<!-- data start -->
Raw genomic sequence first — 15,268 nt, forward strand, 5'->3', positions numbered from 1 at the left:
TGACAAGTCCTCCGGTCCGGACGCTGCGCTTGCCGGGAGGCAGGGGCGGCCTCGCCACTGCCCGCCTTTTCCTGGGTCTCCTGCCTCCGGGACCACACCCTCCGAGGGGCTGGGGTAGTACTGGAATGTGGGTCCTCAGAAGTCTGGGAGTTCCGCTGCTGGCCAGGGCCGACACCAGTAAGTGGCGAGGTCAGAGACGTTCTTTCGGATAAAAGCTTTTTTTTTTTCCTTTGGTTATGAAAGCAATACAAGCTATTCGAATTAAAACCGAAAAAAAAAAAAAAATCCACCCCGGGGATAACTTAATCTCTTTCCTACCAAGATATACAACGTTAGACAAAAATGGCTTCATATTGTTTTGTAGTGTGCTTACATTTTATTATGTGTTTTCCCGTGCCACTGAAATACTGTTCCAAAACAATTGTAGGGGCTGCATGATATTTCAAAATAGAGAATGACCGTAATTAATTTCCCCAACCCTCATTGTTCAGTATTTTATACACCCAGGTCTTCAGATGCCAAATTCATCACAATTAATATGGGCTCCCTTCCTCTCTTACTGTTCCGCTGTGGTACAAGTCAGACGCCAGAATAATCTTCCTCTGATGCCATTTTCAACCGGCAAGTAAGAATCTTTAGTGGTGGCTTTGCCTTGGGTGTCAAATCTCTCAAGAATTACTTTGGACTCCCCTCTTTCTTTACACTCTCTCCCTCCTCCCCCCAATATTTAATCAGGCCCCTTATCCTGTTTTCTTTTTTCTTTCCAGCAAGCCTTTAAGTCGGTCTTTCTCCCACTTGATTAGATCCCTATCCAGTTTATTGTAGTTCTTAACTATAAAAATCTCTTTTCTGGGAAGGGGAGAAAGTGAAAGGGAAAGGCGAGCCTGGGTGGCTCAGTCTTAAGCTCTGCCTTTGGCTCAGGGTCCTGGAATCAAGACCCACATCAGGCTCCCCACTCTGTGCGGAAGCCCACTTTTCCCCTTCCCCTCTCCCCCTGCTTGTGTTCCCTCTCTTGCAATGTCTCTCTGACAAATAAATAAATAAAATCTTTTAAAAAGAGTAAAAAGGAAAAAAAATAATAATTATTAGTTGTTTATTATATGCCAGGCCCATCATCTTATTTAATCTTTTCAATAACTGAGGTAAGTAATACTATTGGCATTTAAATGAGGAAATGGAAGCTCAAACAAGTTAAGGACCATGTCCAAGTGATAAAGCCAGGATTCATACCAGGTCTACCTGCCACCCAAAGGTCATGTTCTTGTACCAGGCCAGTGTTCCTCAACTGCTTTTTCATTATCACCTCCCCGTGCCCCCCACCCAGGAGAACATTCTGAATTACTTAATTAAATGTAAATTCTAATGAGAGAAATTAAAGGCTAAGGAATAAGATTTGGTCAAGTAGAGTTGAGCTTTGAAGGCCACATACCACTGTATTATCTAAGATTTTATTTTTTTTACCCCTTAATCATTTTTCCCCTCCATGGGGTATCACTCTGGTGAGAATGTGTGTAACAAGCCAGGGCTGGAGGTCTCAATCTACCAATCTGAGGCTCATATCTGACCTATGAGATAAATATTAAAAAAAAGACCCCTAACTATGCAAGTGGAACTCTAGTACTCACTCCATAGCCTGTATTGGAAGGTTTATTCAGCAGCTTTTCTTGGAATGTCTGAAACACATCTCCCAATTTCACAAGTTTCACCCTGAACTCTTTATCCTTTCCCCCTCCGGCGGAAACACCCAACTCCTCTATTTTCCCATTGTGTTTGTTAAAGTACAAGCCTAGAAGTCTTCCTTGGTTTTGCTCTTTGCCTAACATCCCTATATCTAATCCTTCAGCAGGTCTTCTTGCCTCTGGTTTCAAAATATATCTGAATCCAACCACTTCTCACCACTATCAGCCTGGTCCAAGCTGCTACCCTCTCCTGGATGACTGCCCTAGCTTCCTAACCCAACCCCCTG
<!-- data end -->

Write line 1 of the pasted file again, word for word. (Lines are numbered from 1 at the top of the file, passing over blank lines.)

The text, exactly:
Raw genomic sequence first — 15,268 nt, forward strand, 5'->3', positions numbered from 1 at the left: